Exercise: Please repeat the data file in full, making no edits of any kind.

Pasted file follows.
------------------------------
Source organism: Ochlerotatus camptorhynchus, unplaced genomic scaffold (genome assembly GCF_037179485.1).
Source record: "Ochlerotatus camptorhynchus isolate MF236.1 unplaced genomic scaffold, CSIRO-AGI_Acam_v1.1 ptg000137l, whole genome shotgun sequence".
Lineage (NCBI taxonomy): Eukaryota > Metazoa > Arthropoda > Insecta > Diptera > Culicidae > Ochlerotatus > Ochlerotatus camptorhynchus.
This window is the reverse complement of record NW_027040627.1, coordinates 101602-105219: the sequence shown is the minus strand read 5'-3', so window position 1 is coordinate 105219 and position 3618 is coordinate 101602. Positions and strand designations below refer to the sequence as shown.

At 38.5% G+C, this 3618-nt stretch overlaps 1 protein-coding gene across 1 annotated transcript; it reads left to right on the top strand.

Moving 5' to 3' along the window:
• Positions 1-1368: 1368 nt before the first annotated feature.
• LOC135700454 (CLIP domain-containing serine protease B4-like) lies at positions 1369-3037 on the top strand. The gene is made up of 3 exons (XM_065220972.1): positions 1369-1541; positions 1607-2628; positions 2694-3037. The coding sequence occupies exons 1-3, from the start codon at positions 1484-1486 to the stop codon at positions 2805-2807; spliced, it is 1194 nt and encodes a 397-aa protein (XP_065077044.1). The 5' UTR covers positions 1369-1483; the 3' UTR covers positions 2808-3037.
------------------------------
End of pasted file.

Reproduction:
Source organism: Ochlerotatus camptorhynchus, unplaced genomic scaffold (genome assembly GCF_037179485.1).
Source record: "Ochlerotatus camptorhynchus isolate MF236.1 unplaced genomic scaffold, CSIRO-AGI_Acam_v1.1 ptg000137l, whole genome shotgun sequence".
Lineage (NCBI taxonomy): Eukaryota > Metazoa > Arthropoda > Insecta > Diptera > Culicidae > Ochlerotatus > Ochlerotatus camptorhynchus.
This window is the reverse complement of record NW_027040627.1, coordinates 101602-105219: the sequence shown is the minus strand read 5'-3', so window position 1 is coordinate 105219 and position 3618 is coordinate 101602. Positions and strand designations below refer to the sequence as shown.

At 38.5% G+C, this 3618-nt stretch overlaps 1 protein-coding gene across 1 annotated transcript; it reads left to right on the top strand.

Moving 5' to 3' along the window:
• Positions 1-1368: 1368 nt before the first annotated feature.
• LOC135700454 (CLIP domain-containing serine protease B4-like) lies at positions 1369-3037 on the top strand. The gene is made up of 3 exons (XM_065220972.1): positions 1369-1541; positions 1607-2628; positions 2694-3037. The coding sequence occupies exons 1-3, from the start codon at positions 1484-1486 to the stop codon at positions 2805-2807; spliced, it is 1194 nt and encodes a 397-aa protein (XP_065077044.1). The 5' UTR covers positions 1369-1483; the 3' UTR covers positions 2808-3037.